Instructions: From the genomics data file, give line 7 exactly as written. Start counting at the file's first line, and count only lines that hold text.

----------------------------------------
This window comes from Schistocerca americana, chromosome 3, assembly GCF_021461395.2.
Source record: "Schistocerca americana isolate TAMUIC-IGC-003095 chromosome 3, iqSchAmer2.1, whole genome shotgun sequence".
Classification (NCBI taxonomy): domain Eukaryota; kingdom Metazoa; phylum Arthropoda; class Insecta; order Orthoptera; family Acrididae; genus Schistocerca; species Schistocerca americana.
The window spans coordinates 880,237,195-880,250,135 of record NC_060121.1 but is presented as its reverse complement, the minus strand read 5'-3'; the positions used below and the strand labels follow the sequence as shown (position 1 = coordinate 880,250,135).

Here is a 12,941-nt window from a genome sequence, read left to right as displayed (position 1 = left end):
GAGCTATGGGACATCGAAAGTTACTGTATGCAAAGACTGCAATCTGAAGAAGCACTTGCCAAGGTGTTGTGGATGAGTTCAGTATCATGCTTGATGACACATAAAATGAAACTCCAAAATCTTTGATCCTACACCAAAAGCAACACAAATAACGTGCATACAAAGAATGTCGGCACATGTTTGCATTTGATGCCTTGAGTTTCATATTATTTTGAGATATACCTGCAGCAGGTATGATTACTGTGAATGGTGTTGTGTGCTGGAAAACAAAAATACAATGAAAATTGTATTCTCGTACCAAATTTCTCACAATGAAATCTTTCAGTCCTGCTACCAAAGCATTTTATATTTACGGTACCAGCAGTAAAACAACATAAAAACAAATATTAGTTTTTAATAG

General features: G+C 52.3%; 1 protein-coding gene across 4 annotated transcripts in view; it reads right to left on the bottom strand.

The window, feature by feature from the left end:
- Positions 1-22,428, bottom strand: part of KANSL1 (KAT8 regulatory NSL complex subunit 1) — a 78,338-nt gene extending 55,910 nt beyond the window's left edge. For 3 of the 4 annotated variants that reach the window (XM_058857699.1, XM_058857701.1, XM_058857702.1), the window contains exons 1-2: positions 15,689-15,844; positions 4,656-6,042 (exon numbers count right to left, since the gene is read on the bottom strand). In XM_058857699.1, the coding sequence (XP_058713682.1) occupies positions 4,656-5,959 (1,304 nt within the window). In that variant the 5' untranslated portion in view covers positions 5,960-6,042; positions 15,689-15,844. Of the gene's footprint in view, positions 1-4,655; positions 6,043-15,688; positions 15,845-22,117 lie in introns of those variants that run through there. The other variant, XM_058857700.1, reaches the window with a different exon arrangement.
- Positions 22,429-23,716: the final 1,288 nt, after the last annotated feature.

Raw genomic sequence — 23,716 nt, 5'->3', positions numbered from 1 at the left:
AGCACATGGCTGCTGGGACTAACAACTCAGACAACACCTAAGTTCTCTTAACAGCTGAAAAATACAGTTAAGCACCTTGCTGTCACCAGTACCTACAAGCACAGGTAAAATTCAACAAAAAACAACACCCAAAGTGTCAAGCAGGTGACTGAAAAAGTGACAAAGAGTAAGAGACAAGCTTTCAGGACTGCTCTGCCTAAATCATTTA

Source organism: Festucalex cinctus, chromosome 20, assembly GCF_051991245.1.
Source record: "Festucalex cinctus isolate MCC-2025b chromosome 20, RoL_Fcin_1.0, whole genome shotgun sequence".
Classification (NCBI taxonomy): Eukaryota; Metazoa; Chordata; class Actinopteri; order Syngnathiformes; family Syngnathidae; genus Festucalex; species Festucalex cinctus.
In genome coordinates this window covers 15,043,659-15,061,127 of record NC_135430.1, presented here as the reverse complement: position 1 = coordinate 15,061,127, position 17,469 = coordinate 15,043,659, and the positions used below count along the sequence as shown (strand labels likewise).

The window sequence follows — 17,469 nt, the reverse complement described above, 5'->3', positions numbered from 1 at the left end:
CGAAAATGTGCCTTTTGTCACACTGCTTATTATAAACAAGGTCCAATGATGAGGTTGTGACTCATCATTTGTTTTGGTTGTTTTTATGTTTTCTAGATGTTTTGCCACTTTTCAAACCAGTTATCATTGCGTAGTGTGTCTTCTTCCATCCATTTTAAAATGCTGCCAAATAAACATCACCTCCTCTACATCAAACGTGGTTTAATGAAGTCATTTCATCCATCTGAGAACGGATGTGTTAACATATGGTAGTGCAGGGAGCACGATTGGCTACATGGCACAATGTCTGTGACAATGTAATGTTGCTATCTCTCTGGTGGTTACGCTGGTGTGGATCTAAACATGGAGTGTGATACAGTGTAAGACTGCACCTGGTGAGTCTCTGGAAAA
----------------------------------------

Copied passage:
General features: G+C 52.3%; 1 protein-coding gene across 4 annotated transcripts in view; it reads right to left on the bottom strand.